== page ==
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In from the tide – seaweed art on show in Albany

Updated: Aug 16, 2022

Nicola Thomas captures the delicate beauty and diversity of Western Australia’s seaweeds with an exhibition in Albany from 2–17 July 2022



By Catherine Norwood


Young marine biologist Nicola Thomas has turned to art to showcase the beauty of Australia’s many seaweeds and the seemingly endless variety of shapes, textures and colours they offer.


Pressed seaweeds have been used to preserve specimens for science and art in Australia for more than a century. Nicola has been pressing seaweeds over the past 18 months, in an attempt to capture their ephemeral beauty, initially for herself, and now to share with others.


She says she first tried botanical drawing as her mother is a scientific illustrator, but sadly, she didn’t inherit her mother’s genes for drawing.


She did, however, inherit an eye for detail and a fascination with nature, both of which have led her to the beach and seaweeds since she was a child.



Ocean life

Nicola grew up in Perth, with an active coastal lifestyle that included everything from beachcombing to surf lifesaving.


Marine science was always on her agenda, and after high school studied a Bachelor of Marine Science and Conservation Biology at the University of Western Australia. This included fieldwork mapping seagrasses and seaweeds in Albany, and she found herself hooked, both on Albany, and on seaweeds.


“People think of seaweeds as gross and smelly. But I love being able to show how pretty and interesting they are.” Nicola says. And the Albany region is the perfect place to be for seaweed spotting. “It’s a biodiversity hotspot here, and the coast is so raw; it seems to face the ocean in every direction at some point.”


Her favourite seaweed is the bright pink species Plocamium mertensii which has incredibly detailed foliage, or blades. “It is one of the more beautiful species to frame up and really draws people's attention. I find it the most useful species to show just how gorgeous and interesting seaweed can be!”


Despite her studies identifying seaweeds, she says she often finds unfamiliar species she needs to track down. ‘Marine Plants of Australia’ by John Huisman is her go-to guide, and occasionally she reaches out to the author himself for help with some of the trickier identifications.


“There are some species you really can’t identify unless you have a cross-section under a microscope,” Nicola says. “Or you need the whole organism to distinguish one species from another.” Australia has more than 2000 known species of seaweed with many others still to be fully identified and described.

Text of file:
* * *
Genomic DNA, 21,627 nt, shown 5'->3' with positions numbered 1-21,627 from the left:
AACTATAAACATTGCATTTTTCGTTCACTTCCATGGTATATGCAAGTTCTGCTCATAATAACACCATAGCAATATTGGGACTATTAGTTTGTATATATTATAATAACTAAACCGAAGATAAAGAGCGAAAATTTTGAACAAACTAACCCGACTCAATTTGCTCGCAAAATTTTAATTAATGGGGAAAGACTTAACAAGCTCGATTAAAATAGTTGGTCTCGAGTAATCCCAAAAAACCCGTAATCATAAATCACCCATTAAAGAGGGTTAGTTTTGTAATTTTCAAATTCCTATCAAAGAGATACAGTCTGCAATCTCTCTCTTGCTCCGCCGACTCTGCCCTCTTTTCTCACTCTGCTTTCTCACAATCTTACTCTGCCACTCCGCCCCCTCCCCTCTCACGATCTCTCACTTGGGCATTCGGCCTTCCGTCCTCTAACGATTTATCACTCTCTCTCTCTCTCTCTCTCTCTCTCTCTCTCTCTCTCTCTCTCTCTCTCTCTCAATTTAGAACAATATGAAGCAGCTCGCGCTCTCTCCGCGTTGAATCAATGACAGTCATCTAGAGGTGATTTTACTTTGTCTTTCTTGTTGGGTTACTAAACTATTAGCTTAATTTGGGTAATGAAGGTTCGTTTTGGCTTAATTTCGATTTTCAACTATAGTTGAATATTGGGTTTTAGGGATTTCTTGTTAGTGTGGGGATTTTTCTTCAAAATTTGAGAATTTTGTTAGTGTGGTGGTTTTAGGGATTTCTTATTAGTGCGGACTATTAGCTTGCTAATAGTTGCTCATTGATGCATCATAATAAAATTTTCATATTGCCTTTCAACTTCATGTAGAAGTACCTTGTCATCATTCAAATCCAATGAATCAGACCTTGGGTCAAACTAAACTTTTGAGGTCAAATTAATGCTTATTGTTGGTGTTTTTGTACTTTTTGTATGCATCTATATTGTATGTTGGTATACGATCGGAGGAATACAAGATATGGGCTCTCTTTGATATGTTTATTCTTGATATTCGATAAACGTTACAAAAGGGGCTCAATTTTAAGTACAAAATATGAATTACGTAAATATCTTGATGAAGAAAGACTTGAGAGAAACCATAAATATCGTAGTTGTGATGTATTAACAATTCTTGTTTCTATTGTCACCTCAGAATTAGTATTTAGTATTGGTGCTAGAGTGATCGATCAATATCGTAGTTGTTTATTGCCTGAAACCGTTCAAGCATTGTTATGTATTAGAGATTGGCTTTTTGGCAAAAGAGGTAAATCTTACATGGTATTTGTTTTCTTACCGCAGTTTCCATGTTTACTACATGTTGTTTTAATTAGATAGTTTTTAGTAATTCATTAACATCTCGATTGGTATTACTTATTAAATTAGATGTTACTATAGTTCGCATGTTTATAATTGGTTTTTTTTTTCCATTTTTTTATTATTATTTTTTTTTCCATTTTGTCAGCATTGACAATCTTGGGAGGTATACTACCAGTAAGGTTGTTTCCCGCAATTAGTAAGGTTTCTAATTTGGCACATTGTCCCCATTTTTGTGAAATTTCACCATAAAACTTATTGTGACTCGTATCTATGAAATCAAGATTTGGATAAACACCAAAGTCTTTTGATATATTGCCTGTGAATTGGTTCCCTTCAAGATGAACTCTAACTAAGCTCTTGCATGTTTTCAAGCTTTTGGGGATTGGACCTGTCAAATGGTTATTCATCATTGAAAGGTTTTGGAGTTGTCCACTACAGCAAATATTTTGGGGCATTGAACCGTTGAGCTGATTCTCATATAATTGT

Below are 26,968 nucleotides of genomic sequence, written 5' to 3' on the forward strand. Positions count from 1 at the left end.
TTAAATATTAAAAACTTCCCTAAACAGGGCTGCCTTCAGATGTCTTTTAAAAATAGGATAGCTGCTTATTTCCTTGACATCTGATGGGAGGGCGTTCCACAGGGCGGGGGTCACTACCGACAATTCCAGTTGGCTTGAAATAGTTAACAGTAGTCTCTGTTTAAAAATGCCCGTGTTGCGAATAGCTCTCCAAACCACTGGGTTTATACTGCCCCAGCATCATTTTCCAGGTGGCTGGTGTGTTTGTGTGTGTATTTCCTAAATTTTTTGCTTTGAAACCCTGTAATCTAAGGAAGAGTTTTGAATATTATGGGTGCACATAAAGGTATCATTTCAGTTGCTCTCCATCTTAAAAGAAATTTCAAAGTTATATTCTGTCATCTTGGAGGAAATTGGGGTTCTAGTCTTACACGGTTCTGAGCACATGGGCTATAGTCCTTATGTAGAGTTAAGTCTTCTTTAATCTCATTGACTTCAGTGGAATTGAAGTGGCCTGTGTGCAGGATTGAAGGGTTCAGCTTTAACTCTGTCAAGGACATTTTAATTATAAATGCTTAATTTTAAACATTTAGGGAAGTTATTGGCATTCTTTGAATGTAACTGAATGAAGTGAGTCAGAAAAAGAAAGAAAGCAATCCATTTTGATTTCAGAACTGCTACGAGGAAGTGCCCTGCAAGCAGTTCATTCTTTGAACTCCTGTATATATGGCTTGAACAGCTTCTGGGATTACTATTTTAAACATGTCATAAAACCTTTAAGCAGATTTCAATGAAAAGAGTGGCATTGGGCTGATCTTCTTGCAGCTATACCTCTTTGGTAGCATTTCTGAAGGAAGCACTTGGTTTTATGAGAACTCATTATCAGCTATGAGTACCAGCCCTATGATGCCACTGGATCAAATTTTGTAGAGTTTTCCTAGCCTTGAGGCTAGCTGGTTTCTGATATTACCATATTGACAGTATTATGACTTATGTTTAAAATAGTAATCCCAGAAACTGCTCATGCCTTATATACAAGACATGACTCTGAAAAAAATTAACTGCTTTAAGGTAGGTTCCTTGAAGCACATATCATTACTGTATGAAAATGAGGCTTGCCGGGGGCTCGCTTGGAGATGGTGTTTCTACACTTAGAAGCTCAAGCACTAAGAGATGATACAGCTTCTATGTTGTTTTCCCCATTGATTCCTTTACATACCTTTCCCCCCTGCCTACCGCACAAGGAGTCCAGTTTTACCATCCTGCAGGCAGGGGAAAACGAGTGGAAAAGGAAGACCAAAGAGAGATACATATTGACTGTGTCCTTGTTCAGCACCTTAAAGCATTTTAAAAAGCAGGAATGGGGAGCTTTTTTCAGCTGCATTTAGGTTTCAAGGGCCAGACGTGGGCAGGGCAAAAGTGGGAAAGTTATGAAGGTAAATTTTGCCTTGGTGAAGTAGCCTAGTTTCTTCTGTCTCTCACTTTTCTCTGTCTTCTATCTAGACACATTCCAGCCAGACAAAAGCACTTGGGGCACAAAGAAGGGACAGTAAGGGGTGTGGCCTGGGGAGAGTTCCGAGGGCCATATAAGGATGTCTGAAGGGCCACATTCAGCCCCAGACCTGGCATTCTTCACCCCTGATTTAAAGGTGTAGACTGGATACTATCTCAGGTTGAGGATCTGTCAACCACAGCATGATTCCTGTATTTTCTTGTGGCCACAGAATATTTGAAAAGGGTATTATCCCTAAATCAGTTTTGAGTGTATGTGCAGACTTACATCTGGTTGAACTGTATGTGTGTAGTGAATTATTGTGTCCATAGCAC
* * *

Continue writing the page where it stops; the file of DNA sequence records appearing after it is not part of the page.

Nicola is planning to use her marine science degree in the seaweed farming industry, where she sees many exciting opportunities for new uses.

 
Seaweed can be used for so many different things. It can be turned into multiple materials, such as leather and plastic alternatives, and it is already used in many pharmaceutical products on the shelves today," Nicola Thomas says.
 

"Seaweed can be used as a natural water filtration system. It is also an incredibly healthy food supplement. Albany would be able a prime spot to start a seaweed farm,” she adds.



A pressing hobby

In the meantime, Nicola works with Albany’s Australian Wildlife Park at Discovery Bay, and the seaweed collecting and pressing remain a hobby. She takes only beach cast seaweed and finds the most difficult part of the process is laying out the seaweed onto cards.


“They can be a tangled mess when you collect them, so it takes time to lay them out in order to press them. Then it can take one or two weeks for them to dry. The framing itself is probably the fastest part of the process.”


She has a collection of 30 pieces ready for the exhibition, for show and sale, with a few more in reserve if needed. Most have been collected from Western Australia’s southern coast, although there are a few tropical specimens collected during a recent trip around Australia.


She’s excited to be sharing her work, and also to take part in the 'Meet the Marine Biologist' session on 9 July as part of the exhibition. She’ll be available to talk about all things marine, but seaweeds in particular.


There will also be a seaweed pressing workshop, run by her co-exhibitor Alex Gerrard on Saturday 2 July, 10am to 2pm.



More information:

Historic Whaling Centre, Albany, WA https://discoverybay.com.au


Nicola Thomas @southwestseaweeds

Alex Gerrard @shell.collective

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